Thursday, February 07, 2008

Cultivating community

This season we have made an effort to invite members of the community to come down to the farm and help us produce food and build infrastructure. We have been amazed and inspired by the incredible response that we have had to our invitation. As Joel Salatin says, people seem to be looking for a relationship with their food and their farmers lately, and we as farmers are definitely looking to reciprocate.

So last Saturday was our second farm work day of the season. On the first day a week before we were so busy that I forgot to get the camera out, but this week I managed to get some photos. We had 8 adults and 4 children here working in addition to the four of us so it was an incredibly productive afternoon. Our main goal for the day was to install an earthen floor in Chris' shop. We were hindered by the fact that our floor material (left over from the house project) was frozen solid at the beginning of the day. This meant that a lot of muscle went into breaking it up so it could be mixed. We also worked on fencing and dealt with a shipment of bare root apricot rootstock for grafting as well as some bare root apple and cherry trees.

The kids were incredible! They were not expected or required to help us, but they really wanted to. Here they are working on breaking up the frozen floor material. These are all homeschooled kids, by the way.



And here they are helping to trowel on the earthen floor and deliver plaster to the trowelers. You can see that the earth plaster that we applied to the walls during the previous week's work day is still drying.




While some of us worked on the floor, others dug out an old bed in the garden and "hilled in" our apricot rootstock. This will keep it alive until we are ready to graft and pot/plant them.



The apples and cherries were already potted by the time I got the camera out, and work on fencing had begun. Here they are taking down last year's fencing, which works for cattle and sheep but not chickens. This will be replaced with a chicken-proof fence to keep our free-range layers out of the new gardens that we will be digging this year.



A crew then took the old fencing and loaded it onto the trailer so it could be distributed around the pasture to create more paddocks for rotational grazing. We decided this year that we don't want to rely on electric fencing any more, mainly becuase we just don't have time to walk 10 acres every day to maintain it. With Chris' full time job and having small kids at home it just isn't practical. So cattle panels cut in half will be the majority of our fencing.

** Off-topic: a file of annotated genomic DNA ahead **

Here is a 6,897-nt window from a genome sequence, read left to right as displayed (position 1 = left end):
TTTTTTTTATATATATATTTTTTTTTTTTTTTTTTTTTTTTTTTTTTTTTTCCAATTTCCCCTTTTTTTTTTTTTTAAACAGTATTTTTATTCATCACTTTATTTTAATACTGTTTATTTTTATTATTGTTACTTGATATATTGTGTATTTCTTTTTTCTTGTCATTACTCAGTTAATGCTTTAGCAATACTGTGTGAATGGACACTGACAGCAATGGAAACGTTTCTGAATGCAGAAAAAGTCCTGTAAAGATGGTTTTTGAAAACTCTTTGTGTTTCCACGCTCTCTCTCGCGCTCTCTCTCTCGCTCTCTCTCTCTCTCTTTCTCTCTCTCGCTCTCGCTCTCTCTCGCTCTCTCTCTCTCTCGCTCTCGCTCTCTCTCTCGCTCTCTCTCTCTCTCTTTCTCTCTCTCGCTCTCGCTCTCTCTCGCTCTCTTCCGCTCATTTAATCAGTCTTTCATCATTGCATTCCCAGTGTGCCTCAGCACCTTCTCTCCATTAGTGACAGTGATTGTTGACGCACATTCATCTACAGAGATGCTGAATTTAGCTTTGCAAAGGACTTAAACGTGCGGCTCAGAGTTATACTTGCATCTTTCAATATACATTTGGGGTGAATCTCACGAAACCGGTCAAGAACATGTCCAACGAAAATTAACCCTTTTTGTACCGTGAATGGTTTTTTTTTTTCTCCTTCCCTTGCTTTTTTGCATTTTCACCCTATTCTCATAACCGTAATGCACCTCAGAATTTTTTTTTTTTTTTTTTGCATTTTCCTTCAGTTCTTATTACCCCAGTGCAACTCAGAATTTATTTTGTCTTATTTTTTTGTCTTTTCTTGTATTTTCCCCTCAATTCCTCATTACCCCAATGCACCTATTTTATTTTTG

All of the kids joined in on this project. I'm sure the trailer ride around the farm was a big part of the appeal.




Meanwhile, back in the shop the girls and I were cranking out the floor. After doing this a lot I have observed that men tend to have a more difficult time with this job because they get pretty uncomfortable down there on the floor for so long. I'm guessing it has to do with flexibility in the hips. Anyhow, we got everything that we could mix that day onto the floor, which amounted to over half the shop.



It was a great day, and we really want to thank everyone who came out to help. There is nothing like the feeling of working towards a common goal with like-minded folks. We feel truly blessed to have you as part of the farm!

8 comments:

Sylvia said...

Thanks for the great pictures -- Andy does look happy next to that wheelbarrow!

Danielle said...

What fun! Sounds like you guys are getting a lot done—I'm totally jealous!

Katy said...

Your farm looks amazing. I responded to your tag here.

karl said...

looks like fun. when we cob our barn we might put out the invitation to the local food coop email list. a few weekends of open invite might make a big difference.

what fence will be replacing those panels? we have an on going battle with our free range chickens. my current solution is kinda ugly.

Mik & Mac said...

My comment has absolutely nothing to do with your post...other than that looks like fun and wish we could have been there to help. Ok so on to the non-related...Did you get the message Andre left for you?
Also, I've been meaning to tell you for a couple months now...something I thought you might appreciate and when I read it, I immiediately thought of you! I received a letter from my health insurance company one day. It was detailing some changes they had made to their policies like what they will cover or not, etc. The very first thing listed was this: Medica will no longer cover circumcisions unless medically necessary. I thought that was pretty cool and rather bold for an insurance company to do and I thought I'd share it with you!

P said...

This is an awesome idea. Those unschooled kids are learning so much! I often think about home or unschooling. But my kids adore our small country school (One small class per grade) If I had it to do all over again, I might have kept them home-- I'd much prefer an experiential education than all this paper, paper, paper.

Perri
www.maggiesfarmicelandics.blogspot.com

Twinville said...

Hi Jenny!
I have awarded you the Excellent Blogger Award. Please stop by my site to pick up your big E: http://laughingorcaranch.blogspot.com !!

Jane said...

Wow, this is just wonderful. I'm going to have to see if there is something similar happening near me. Thanks!